-Features, notebooks, and columns
-Globe columnists
-Today's top Globe sports stories
-Red Sox
-High schools

chicagofire1871 said...

Much like BC fans, you've only to ask soccer fans where they go for commentary/information on their team and it is NEVER the established papers. Failure to innovate and evolve is killing them, and it's a shame because pressing reporters and biting pieces keep the establishments both sporting and otherwise honest.

BCMike said...

I echo BCDE's sentiment. Check out any other major city's paper, how they cover collegiate sports.

I guess (and I stress guess here) that the Globe didn't want to alienate the followers of the big time college programs at Harvard, BU, MIT, Emerson, UMass, etc., and therefore lumped BC athletics in with the Harvard track team, but EVERY OTHER MAJOR CITY is proud of it's D1 sports teams. You try to find out what's going on in other places and they have logo's of the team, big portions dedicated.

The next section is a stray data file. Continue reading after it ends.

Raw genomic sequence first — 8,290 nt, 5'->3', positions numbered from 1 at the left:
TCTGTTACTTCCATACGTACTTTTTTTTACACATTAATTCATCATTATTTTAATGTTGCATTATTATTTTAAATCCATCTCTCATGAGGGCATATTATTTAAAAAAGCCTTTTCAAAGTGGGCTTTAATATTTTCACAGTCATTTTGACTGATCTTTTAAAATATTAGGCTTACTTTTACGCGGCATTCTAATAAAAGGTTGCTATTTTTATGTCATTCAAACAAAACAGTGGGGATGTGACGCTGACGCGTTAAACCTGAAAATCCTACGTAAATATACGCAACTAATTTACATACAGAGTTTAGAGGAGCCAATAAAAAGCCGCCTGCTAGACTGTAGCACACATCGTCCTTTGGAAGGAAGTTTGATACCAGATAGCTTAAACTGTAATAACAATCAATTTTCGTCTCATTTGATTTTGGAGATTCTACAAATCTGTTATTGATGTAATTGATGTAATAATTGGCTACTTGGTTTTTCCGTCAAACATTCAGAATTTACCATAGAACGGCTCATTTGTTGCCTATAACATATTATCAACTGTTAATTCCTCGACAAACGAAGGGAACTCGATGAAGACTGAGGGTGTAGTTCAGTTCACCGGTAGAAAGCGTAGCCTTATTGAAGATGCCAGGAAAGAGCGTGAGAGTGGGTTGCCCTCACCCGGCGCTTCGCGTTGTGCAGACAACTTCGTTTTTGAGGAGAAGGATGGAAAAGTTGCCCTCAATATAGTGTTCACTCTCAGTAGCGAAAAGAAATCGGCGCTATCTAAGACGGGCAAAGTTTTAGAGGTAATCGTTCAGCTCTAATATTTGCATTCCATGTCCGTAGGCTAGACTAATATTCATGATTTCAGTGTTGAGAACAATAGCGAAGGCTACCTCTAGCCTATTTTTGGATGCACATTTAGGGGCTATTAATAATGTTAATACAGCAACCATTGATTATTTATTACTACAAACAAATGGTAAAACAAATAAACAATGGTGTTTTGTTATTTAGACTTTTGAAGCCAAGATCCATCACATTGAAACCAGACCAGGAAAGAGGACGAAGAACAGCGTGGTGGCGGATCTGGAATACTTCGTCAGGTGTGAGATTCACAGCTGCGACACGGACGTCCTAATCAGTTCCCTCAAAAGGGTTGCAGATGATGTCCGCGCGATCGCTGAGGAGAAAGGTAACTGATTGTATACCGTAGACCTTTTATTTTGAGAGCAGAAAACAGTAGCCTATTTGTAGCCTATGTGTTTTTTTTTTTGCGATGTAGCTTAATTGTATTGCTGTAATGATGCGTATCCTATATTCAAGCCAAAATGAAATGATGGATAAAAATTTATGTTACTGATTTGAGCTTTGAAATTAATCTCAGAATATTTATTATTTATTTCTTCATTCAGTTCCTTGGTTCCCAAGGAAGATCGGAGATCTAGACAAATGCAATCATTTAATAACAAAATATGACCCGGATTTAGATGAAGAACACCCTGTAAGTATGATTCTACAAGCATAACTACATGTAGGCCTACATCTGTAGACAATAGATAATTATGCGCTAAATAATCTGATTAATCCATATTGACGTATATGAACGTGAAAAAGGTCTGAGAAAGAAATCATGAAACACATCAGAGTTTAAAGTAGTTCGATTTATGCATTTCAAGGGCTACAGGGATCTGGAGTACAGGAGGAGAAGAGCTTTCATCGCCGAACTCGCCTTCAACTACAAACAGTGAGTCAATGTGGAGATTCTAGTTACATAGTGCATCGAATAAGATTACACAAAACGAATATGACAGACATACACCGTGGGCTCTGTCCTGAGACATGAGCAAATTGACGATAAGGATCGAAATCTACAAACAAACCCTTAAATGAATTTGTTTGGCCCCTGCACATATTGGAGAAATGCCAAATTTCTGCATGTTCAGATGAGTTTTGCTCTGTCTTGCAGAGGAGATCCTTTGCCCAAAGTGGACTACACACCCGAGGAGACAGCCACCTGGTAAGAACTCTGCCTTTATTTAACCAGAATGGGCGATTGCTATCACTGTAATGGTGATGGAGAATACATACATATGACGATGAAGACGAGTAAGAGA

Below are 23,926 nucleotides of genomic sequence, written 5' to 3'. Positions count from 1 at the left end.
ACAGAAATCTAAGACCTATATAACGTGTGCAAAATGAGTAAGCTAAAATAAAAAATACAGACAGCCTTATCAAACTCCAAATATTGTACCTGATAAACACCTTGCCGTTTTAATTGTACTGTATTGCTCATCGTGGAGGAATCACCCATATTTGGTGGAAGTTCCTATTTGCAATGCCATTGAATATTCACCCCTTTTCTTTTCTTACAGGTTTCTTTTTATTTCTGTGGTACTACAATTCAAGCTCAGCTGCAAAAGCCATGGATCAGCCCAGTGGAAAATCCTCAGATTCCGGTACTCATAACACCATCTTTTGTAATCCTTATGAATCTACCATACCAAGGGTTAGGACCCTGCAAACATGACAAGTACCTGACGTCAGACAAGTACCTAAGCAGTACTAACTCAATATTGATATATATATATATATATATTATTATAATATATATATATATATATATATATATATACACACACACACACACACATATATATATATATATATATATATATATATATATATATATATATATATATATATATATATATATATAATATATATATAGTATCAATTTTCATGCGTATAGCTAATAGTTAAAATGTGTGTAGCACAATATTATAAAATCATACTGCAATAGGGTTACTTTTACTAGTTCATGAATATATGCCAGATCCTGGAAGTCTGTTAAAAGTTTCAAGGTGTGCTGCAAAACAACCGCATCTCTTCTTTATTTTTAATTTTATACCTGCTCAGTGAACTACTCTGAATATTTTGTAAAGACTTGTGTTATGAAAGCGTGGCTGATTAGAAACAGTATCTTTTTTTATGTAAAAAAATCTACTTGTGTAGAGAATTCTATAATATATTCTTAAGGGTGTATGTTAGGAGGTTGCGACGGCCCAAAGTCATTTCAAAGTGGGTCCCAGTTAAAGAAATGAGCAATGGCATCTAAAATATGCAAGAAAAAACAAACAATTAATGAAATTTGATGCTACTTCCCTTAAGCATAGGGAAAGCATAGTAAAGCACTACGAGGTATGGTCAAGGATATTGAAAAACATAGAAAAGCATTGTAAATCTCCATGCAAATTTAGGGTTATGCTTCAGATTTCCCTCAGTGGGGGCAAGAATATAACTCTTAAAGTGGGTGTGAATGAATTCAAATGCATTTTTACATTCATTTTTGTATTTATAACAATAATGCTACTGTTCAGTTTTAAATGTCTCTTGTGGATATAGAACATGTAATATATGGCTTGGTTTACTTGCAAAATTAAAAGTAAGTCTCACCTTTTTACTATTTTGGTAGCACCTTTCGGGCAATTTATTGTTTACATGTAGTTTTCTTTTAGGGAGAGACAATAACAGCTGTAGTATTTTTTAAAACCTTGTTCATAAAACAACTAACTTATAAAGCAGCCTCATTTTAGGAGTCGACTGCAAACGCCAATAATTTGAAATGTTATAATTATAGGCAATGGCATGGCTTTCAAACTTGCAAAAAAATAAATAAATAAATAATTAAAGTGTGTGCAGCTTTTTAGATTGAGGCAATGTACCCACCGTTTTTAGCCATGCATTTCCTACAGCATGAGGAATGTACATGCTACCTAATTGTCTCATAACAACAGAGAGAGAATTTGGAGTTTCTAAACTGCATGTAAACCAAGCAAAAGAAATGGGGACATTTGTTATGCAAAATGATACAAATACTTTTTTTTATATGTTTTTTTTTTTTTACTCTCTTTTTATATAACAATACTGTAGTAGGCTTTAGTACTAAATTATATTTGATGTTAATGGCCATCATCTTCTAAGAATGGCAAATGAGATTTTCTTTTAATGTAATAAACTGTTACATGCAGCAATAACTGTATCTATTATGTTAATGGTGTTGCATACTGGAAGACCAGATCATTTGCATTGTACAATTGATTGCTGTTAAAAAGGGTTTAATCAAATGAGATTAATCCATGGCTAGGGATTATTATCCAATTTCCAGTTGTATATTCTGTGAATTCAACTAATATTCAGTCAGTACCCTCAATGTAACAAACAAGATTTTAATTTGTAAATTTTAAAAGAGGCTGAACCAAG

The Globe did everything they could, aside from Benbow, to crap on BC.

I will dance a jig when that pile of feces goes down. Here's hoping Benbow lands on his feet at a great paper where we can continue to follow his good work.

Erik said...

I agree that Julian Benbow did a fantastic job this year coming up with interesting articles, and solid game reviews. Hopefully we can keep him around.

morrina said...

Good riddance! I canceled my subscription long ago, and found no need to read the old content offered on either.